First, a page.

Vigilance essential as African swine fever fears rise before Year of the Pig
- The spread across the mainland of the disease at so important a time has caused concern in Hong Kong about supplies and prices of pork, and transparency is needed to ensure safe availability
A Lunar New Year feast without fresh pork is unthinkable and with the pig about to be celebrated, the presence of the dish at festivities will have particular cultural significance. The spread across the mainland of African swine fever at so important a time has caused concern about supplies and prices. There is no known cure for the viral infection and although people are not affected, culling animals wherever outbreaks occur is the only way to control the disease. Vigilance, transparency and cooperation are essential to ensure safe availability.
Hong Kong relies on the mainland for all but a few hundred of its daily consumption of about 4,000 pigs. A number of the cross-border farms certified to supply the local market have already stopped sending animals since the first outbreak on August 3. The virus has now been found in 22 provinces and at least 600,000 pigs have died, more than half having been culled. But given the mainland’s past poor record in revealing diseases and food contamination, there is obvious concern about transparency and smuggling.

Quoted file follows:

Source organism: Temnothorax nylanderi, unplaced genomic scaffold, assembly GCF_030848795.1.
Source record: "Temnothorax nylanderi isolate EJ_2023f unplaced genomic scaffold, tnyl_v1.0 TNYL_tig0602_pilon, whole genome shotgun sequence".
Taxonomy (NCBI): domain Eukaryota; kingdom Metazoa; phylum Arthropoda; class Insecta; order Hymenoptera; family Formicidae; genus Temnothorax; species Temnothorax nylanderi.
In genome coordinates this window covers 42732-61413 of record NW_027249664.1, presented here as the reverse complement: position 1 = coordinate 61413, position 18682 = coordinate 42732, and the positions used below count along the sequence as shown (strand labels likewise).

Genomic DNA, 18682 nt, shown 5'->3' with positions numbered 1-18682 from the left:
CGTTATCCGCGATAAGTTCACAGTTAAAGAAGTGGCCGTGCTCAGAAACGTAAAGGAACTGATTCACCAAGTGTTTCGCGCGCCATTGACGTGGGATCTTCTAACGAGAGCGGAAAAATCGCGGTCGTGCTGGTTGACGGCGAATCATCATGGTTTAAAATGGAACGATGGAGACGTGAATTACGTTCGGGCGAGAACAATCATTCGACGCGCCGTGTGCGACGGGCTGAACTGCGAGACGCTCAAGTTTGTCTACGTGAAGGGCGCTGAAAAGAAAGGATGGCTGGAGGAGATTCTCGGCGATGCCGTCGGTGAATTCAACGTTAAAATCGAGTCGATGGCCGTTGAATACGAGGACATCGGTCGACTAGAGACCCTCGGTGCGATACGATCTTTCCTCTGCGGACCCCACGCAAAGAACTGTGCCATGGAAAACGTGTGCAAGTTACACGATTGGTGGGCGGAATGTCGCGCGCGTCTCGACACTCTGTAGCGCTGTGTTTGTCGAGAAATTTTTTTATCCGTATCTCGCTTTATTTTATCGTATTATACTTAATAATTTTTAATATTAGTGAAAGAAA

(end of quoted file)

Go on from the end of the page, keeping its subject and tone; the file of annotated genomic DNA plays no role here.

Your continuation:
Mainland authorities would seem to have learned past lessons; more than 100 outbreaks have been announced, the worst being revealed on January 2 at a farm with 73,000 pigs in Heilongjiang where 4,686 were found to be infected and 3,766 had died. Customs officials said the virus had also been identified in protein powders used for animal feed and an alert was issued to Hong Kong and Macau to tighten checks. But Taiwan’s claim that a dead pig had been found washed up on an island 30 minutes by boat from the mainland has raised concerns about the effectiveness of warning systems.
Controlling the spread of the disease is a priority, but the experience of Europe is not a good sign; despite tight enforcement of regulations and response mechanisms, outbreaks have persisted since the first case was identified in Georgia in 2007 and the latest was in Belgium in September with ongoing flare-ups in Ukraine and Romania. Endemic in sub-Saharan and western Africa, human activity and wild boar are believed to be behind its spread. But research in Russia has found that farming practices also contribute, a particular problem being poor regulation of backyard and small-scale pork production.
Chinese eat more than half of the world’s pork and the mainland industry is valued at an estimated US$128 billion. Should swine fever decimate the nation’s pig population, imports would greatly impact global pork and beef supply chains. Transparency and education are starting points to fighting the disease, but authorities have to also be mindful that opening the nation to greater trade through belt and road initiatives increases risks. More immediately, though, a shortage of pork would be perceived as a bad sign for the Year of the Pig.